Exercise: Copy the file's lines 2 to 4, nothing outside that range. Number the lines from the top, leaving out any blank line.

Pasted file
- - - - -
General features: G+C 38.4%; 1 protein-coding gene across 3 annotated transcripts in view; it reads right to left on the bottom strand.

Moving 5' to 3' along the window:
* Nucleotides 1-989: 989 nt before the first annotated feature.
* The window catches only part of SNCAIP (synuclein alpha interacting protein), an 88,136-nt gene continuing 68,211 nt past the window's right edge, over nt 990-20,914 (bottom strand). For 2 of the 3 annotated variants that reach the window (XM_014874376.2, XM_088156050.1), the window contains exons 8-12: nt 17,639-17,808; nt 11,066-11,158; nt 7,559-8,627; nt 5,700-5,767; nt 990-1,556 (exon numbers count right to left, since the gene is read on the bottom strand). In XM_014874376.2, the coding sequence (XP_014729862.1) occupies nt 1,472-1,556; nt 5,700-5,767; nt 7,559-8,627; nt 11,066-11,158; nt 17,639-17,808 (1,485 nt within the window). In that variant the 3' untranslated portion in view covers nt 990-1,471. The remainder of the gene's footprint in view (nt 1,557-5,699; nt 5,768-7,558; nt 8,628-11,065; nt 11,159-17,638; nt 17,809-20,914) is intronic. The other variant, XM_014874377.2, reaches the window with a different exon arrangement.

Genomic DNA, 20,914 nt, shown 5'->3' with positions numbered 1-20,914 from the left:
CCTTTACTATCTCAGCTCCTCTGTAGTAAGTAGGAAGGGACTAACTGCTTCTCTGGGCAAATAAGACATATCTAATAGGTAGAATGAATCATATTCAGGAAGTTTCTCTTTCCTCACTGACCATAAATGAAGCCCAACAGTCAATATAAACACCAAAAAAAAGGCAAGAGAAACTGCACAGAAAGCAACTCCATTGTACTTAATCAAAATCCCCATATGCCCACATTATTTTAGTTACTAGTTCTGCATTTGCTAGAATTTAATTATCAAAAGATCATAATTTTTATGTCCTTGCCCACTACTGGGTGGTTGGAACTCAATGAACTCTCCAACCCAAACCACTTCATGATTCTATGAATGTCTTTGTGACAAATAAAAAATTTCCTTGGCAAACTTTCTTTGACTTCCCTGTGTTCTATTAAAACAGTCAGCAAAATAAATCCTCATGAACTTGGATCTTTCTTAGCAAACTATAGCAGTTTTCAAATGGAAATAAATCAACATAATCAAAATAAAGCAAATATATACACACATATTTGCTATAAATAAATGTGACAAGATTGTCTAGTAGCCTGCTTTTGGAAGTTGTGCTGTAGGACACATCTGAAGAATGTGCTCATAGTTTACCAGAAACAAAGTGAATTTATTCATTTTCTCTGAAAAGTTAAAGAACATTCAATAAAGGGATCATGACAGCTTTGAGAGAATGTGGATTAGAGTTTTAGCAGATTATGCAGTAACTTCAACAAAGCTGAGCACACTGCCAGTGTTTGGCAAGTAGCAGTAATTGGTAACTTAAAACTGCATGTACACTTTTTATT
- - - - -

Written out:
Moving 5' to 3' along the window:
* Nucleotides 1-989: 989 nt before the first annotated feature.
* The window catches only part of SNCAIP (synuclein alpha interacting protein), an 88,136-nt gene continuing 68,211 nt past the window's right edge, over nt 990-20,914 (bottom strand). For 2 of the 3 annotated variants that reach the window (XM_014874376.2, XM_088156050.1), the window contains exons 8-12: nt 17,639-17,808; nt 11,066-11,158; nt 7,559-8,627; nt 5,700-5,767; nt 990-1,556 (exon numbers count right to left, since the gene is read on the bottom strand). In XM_014874376.2, the coding sequence (XP_014729862.1) occupies nt 1,472-1,556; nt 5,700-5,767; nt 7,559-8,627; nt 11,066-11,158; nt 17,639-17,808 (1,485 nt within the window). In that variant the 3' untranslated portion in view covers nt 990-1,471. The remainder of the gene's footprint in view (nt 1,557-5,699; nt 5,768-7,558; nt 8,628-11,065; nt 11,159-17,638; nt 17,809-20,914) is intronic. The other variant, XM_014874377.2, reaches the window with a different exon arrangement.